• or, maybe the poetry comes from something that is concrete. I did a workshop last week with an accomplished Canadian poet, and he reminded us that the best writing domes from “straight forward” prose. The words that connect to the body, the senses, are the ones that give us impact. This is poetic language… which kind of goes back to the discussion we have going on right now back on my blog: Dawkins and “middle world” living.

  4. Poetry comes from the depths of our brain-mind. Internet poetry, by association, as you show here, might be the way AI expresses itself as vulnerable and fleeting as a any being …

    • I never thought of these experiments in terms of art – I considered it more of a satirical parody. But it really depends on the definition of art perhaps – and anyway: Doing these 20 poems in a row, within some hours, propelled my mind into a very special state 🙂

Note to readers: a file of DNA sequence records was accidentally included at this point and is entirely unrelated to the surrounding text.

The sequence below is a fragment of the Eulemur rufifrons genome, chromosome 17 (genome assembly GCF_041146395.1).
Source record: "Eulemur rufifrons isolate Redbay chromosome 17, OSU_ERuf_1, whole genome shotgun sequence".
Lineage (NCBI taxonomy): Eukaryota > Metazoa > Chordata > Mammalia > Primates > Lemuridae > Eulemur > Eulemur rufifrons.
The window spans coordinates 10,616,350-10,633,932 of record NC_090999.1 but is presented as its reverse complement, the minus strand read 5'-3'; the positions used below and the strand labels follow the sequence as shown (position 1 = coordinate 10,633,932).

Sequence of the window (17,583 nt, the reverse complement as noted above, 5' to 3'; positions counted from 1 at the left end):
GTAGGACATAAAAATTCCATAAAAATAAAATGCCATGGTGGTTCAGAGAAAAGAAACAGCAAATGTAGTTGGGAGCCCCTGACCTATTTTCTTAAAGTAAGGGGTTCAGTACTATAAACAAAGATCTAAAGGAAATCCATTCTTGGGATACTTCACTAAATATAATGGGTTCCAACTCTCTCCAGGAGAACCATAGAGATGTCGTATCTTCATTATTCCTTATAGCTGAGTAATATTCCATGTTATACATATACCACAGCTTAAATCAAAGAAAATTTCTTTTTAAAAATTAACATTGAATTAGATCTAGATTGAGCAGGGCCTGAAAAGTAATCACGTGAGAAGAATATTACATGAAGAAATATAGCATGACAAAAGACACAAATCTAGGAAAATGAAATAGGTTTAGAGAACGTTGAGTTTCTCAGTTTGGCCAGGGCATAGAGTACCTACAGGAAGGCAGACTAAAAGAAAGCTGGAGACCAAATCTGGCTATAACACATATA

• after having visited Sammelraum, I didn’t see the satire any more. in this case, you are selecting the next sentence, while the link provides the set of ideas — being the selector, either consciously or subconsciously you are contributing a lot in the process.

        • I noticed that all my ‘poetry’ has the same flavor – no matter if the source is spam, search terms, or random internet sites. So I guess the choice of snippets does say something about me – or my subconscious mind 🙂